Author Topic: Commencement of Decals on Bikes  (Read 463 times)

Offline Jeffrob

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Commencement of Decals on Bikes
« on: October 31, 2021, 01:20:45 AM »
Hi just a general query - can anyone advise when it became standard practice (ie what year ?) to use decals (vinyl stickers ?) on motorcycle tanks for various models to identify the make / brand rather than painting the logo on or using badges.  I understand use of stick on decals is more recent.  Thanks

Offline cardan

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Re: Commencement of Decals on Bikes
« Reply #1 on: October 31, 2021, 06:40:05 AM »
Interesting question.

The use of transfers came to motorcycles from the cycle trade, where they were used from the earliest days - I assume before the 1890s. I'm not sure of the original technology, but they transfers were extremely thin and were transferred from their paper backing techniques using spirit/solvent or by sliding them off in water. As you say, vinyl transfers are a computer age thing - originally they were pretty thick and ugly, but they are getting better.

Manufacturer's didn't make the transfers themselves, but instead bought them from specialist suppliers who had large sample books of "stock" transfers to choose from: for example you could choose a shield or a scroll and have you brand name added.

Believe it or not, some smaller manufacturers bought the transfers unfinished, and added their name in by hand. The attached image is from a Cattermole motorcycle made in Adelaide.

For larger numbers, your transfers would be custom designed and made.

Of course some makers painted their name on the tank, but if you were making more than a few bikes it would be worth investing in transfers. Attached is the very rusty tank of my Victor Blackburne, also from Adelaide, where the name was painted on. Only a handful were made, and the firm was big enough to have a resident sign writer whose primary job would have been stiping bicycles.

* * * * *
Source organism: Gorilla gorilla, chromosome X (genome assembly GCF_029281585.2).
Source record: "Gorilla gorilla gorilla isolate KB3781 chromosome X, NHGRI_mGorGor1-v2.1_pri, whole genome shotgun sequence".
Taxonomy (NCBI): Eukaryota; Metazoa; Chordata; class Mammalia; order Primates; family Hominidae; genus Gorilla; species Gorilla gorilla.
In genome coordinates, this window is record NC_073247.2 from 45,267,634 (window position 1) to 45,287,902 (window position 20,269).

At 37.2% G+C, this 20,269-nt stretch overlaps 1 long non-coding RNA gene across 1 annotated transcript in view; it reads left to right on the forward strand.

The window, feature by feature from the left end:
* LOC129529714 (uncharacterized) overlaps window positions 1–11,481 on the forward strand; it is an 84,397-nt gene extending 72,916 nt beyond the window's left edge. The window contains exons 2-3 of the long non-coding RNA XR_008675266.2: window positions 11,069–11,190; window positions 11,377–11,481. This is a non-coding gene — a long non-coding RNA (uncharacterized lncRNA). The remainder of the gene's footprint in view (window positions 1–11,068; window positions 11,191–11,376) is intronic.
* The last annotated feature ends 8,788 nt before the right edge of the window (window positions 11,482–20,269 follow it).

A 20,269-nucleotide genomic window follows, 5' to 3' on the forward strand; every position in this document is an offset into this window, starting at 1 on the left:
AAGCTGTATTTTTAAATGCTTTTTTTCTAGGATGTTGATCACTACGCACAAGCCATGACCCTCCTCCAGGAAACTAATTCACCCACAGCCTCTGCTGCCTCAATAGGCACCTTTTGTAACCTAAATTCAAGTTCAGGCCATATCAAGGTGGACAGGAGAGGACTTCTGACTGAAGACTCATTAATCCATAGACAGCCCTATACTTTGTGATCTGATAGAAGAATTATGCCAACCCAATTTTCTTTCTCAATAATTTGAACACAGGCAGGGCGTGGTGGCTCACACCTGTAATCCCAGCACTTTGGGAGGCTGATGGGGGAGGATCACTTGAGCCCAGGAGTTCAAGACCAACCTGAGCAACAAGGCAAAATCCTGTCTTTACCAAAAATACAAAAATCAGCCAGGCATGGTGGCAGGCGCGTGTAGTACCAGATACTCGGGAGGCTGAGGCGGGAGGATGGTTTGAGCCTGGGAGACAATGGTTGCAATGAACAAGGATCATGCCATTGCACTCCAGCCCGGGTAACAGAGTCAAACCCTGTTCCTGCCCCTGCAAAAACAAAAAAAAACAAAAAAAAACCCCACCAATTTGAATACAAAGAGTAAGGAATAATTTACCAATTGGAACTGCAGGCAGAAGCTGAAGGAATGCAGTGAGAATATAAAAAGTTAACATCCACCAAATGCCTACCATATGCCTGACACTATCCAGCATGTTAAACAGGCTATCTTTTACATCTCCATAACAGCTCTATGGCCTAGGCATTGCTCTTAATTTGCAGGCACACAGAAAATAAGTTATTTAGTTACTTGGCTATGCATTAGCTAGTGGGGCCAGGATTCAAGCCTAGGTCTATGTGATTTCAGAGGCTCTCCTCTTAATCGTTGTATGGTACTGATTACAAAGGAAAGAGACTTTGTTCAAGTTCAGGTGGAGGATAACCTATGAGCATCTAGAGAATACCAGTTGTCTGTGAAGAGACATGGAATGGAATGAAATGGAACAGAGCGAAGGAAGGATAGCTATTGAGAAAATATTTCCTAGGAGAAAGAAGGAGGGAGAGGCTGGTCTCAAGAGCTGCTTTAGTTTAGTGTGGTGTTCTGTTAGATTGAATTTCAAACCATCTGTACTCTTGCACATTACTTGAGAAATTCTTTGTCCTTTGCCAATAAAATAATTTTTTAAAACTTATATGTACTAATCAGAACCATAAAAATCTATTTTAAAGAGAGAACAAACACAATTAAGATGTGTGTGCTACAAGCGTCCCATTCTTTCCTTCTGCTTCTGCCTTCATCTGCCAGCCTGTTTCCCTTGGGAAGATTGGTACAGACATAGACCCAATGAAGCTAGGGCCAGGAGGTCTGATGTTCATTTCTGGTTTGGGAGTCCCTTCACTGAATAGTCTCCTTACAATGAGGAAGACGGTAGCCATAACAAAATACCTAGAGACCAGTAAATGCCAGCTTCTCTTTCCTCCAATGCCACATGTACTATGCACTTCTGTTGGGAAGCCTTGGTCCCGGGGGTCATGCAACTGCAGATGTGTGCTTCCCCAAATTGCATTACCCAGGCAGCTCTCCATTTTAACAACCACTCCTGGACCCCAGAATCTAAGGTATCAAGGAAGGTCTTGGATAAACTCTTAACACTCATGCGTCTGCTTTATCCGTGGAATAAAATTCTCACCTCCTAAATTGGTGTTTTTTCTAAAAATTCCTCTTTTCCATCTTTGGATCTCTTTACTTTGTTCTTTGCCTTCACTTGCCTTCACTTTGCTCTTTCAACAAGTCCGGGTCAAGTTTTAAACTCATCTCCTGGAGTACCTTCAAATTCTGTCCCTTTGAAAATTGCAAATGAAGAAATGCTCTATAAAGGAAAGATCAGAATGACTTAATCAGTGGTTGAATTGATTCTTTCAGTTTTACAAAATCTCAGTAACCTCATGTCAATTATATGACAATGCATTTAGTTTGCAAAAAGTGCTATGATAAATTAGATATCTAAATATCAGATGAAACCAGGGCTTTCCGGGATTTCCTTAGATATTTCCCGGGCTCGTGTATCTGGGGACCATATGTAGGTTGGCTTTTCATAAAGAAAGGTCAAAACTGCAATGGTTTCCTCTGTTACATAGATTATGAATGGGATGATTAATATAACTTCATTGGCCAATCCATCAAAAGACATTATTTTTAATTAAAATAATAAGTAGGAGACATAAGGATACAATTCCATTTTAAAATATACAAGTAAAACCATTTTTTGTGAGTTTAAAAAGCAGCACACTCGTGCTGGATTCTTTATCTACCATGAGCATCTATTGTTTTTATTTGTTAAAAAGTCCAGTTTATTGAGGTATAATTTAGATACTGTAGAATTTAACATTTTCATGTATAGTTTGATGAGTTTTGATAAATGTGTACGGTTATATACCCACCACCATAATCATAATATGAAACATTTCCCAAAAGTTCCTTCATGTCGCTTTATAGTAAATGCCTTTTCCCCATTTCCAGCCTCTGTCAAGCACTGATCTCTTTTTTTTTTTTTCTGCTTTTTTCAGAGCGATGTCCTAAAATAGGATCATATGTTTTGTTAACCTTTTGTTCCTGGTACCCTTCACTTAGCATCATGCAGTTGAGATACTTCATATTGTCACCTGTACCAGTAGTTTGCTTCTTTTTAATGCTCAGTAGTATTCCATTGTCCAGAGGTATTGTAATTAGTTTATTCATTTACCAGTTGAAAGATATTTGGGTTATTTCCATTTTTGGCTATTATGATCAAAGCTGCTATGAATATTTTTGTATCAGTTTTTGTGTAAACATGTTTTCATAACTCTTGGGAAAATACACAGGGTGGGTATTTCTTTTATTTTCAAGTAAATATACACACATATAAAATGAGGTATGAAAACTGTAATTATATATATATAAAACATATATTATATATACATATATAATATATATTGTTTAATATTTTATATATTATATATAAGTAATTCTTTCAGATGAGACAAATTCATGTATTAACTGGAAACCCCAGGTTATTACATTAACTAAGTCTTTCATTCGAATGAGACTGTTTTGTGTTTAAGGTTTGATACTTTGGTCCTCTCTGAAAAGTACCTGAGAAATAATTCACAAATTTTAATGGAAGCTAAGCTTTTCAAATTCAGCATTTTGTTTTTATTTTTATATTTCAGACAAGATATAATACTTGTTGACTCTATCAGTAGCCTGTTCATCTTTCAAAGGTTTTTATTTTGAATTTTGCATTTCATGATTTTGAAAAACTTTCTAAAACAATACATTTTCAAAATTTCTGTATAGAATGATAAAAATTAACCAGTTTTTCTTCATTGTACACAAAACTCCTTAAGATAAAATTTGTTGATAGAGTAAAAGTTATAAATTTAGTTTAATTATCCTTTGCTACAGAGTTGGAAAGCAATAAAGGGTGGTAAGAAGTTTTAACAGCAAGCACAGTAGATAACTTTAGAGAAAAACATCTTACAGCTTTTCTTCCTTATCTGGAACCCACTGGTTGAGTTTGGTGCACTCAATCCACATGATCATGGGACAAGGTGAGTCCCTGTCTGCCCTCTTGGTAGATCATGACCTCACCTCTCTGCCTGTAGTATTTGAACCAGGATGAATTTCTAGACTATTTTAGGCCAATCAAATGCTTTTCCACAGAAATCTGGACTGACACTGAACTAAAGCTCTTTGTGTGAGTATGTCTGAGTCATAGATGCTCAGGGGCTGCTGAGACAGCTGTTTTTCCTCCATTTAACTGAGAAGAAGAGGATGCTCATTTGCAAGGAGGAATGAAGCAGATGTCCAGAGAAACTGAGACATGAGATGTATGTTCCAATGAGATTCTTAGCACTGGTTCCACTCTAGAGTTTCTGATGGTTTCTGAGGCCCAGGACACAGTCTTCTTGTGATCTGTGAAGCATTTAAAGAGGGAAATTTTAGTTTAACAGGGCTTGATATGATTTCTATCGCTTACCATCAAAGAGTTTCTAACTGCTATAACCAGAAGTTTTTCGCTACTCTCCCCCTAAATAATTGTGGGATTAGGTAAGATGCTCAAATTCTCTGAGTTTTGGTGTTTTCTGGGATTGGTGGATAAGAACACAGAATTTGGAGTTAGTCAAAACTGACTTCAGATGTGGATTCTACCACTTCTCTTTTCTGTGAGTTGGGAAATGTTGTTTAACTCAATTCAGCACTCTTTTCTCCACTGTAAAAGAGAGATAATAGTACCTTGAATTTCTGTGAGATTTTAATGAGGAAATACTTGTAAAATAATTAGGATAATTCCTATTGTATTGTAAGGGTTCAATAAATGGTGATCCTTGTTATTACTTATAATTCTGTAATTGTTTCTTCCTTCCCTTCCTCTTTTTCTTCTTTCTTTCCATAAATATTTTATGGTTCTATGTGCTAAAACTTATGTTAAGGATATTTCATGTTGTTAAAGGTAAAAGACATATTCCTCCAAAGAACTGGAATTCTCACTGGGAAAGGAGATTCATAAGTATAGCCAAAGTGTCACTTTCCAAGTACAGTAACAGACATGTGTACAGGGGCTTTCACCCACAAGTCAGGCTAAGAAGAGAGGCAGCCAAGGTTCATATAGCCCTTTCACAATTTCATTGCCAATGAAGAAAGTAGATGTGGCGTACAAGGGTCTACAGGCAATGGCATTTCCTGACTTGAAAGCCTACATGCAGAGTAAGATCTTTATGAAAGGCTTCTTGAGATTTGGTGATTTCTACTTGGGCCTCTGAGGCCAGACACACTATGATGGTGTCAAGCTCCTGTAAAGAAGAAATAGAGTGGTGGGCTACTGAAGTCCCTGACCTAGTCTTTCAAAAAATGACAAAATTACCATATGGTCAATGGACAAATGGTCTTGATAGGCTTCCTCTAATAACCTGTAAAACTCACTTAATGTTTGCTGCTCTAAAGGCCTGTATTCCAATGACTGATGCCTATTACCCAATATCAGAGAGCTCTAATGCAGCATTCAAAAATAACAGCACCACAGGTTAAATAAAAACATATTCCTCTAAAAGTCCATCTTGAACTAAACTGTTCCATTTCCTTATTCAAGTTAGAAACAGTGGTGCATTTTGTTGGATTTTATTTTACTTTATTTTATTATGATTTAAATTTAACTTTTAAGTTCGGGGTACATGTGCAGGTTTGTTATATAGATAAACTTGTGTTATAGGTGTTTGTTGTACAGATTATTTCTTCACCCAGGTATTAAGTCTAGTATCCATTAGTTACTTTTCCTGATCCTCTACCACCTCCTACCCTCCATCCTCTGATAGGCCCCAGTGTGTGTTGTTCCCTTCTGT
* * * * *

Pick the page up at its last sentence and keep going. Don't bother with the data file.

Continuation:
Some states in Australia were far away from the world, so the paintbrush was probably used more out here. There is a surviving book of transfer samples in the UK that contains transfers for a range of Australian makers!

Cheers

Leon

Offline cardan

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Re: Commencement of Decals on Bikes
« Reply #2 on: October 31, 2021, 06:55:56 AM »
Here's an advert for transfers from Motor Cycling, 26 November 1902.

Leon

Offline cardan

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Re: Commencement of Decals on Bikes
« Reply #3 on: October 31, 2021, 08:27:55 AM »
And transfer technology, 1898:

The Cycle Age and Trade Review
Chicago
10 February 1898

SAFE RULES FOR FIXING TRANSFERS.
The Meyercord Co., of Chicago, have published a new revised catalogue showing the transfers made and kept in stock by this American establishment for the manufacture of Decalcomania transfers. The company makes it a rule never to turn down any order from responsible persons, no matter how small, and have found that hundreds of dealers and repairmen are glad to avail themselves of this chance to obtain original and tasteful ornamentation for the cycle goods which they handle or make. The proper handling of a transfer is a very plain and simple process, yet somehow the slightest deviation from the proper method will spoil the ornament, says the company, and states the chief requisites to the successful handling of a transfer ornament as follows: 1. A good transfer. 2. A proper sizing for transfering and a proper varnish for covering. 3. The proper degree of baking, if the article upon which the transfer is placed is to be baked. The simplest method of handling a transfer in its application as an ornament or name plate is as follows: Coat either the transfer or the article with a thin coat of quick drying tacky sizing. This sizing should be the very finest varnish, and should be very thin and flow readily. Mix with the varnish